The Capital Commitment

Proskauer on Private Equity Litigation

Fund Restructurings: How to Navigate a Conflict-Rich Environment

Look for more in this series to come.

Look for more of this series to come.

The number of private equity fund restructurings is likely to rise in the coming years.  The current economic expansion will inevitably come to an end (at 87 months and counting, this expansion is already the third longest post-WWII) making exits more challenging, just as the terms expire on funds raised during the “golden era” (2003-2007).  At the same time, some managers will seek to continue managing certain portfolio assets, by extending the terms of the funds and/or restructuring the funds to bring in new capital and provide liquidity to existing limited partners.

On a simplified basis, a restructuring often involves the manager forming a new fund (with a combination of new LPs and continuing or “rolling” LPs) and the new fund merging with or otherwise acquiring the remaining assets of the existing fund.  The influx of new cash from a secondary buyer creates liquidity for some existing LPs to cash out.  The purpose of the transaction structure is to give the manager additional time to maximize the value of the portfolio, while providing liquidity to those investors who prefer an immediate exit.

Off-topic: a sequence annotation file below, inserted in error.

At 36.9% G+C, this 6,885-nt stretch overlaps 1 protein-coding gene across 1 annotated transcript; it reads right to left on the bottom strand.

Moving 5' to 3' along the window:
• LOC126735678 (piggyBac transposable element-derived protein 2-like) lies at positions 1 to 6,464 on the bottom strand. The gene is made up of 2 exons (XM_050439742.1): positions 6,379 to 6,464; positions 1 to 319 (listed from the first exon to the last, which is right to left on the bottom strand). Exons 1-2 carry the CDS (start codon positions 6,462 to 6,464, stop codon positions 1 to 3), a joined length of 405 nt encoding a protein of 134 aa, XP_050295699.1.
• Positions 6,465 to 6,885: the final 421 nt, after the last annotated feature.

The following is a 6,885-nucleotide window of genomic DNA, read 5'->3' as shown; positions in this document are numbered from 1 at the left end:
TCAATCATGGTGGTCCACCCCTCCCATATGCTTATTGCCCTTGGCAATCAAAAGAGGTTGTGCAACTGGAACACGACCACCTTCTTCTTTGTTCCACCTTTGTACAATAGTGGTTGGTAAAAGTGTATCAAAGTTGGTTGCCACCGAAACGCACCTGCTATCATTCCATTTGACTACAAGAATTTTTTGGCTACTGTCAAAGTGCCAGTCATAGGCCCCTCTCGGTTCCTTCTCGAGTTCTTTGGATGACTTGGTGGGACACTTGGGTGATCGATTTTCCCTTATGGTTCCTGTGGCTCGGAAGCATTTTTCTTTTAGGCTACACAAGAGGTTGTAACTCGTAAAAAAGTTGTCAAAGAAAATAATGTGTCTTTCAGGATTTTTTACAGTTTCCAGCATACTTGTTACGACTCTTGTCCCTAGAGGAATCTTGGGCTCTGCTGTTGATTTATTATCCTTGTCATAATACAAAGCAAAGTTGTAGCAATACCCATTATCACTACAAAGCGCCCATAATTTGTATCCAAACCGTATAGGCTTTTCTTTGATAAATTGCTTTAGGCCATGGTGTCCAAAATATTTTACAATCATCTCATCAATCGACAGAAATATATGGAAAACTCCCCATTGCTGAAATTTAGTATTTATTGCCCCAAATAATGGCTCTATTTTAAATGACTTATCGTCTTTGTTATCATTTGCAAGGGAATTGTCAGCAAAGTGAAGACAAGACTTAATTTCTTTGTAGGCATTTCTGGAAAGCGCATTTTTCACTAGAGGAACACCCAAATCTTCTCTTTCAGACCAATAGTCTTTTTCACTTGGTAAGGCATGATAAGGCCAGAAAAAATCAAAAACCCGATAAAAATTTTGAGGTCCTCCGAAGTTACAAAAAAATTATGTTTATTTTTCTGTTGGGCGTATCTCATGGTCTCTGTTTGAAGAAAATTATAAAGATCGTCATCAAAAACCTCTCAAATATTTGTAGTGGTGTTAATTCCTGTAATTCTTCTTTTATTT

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SEC Announces Record Number of Investment Adviser Cases for FY 2016

The Securities and Exchange Commission today announced its enforcement results for fiscal year 2016, reaching new highs in the number of actions filed and money ordered forfeited through disgorgement and penalties.  The SEC noted that it brought the most ever cases involving investment advisers or investment companies, including 8 enforcement actions related to private equity advisers, an area that has clearly been a priority for the Commission over the past year, and a record 21 cases under the Foreign Corrupt Practices Act, an area of increasing importance to the SEC.  Continue Reading

Private Fund Advisers Must Pay Close Attention to Nuances under Pay-to-Play Restrictions in Light of Upcoming Elections Nationwide

As the elections approach nationwide, advisers to private investment funds with current or prospective state or local government entity investors should be mindful of political activities by their personnel which could raise concerns under existing pay-to-play regulations. While seemingly straightforward in application, the SEC’s pay-to-play regulations have the potential to present a number of complex questions for private fund investment advisers to pooled investment vehicles with existing, or prospective, state government or retirement plan investors.  Investment advisers need to be both versed in the SEC’s interpretation in various political activities, and vigilant in monitoring employees’ contributions.  Firms that neglect to implement necessary pay-to-play compliance measures may imperil valuable government plan relationships and risk significant reputational harm with other clients.

Guidance on these intricate issues can be found by reviewing the Proskauer client alert available here.

Putting a Premium on Illiquidity: Some Reflections on the SEC’s Scrutiny of Valuation Practices and Disclosures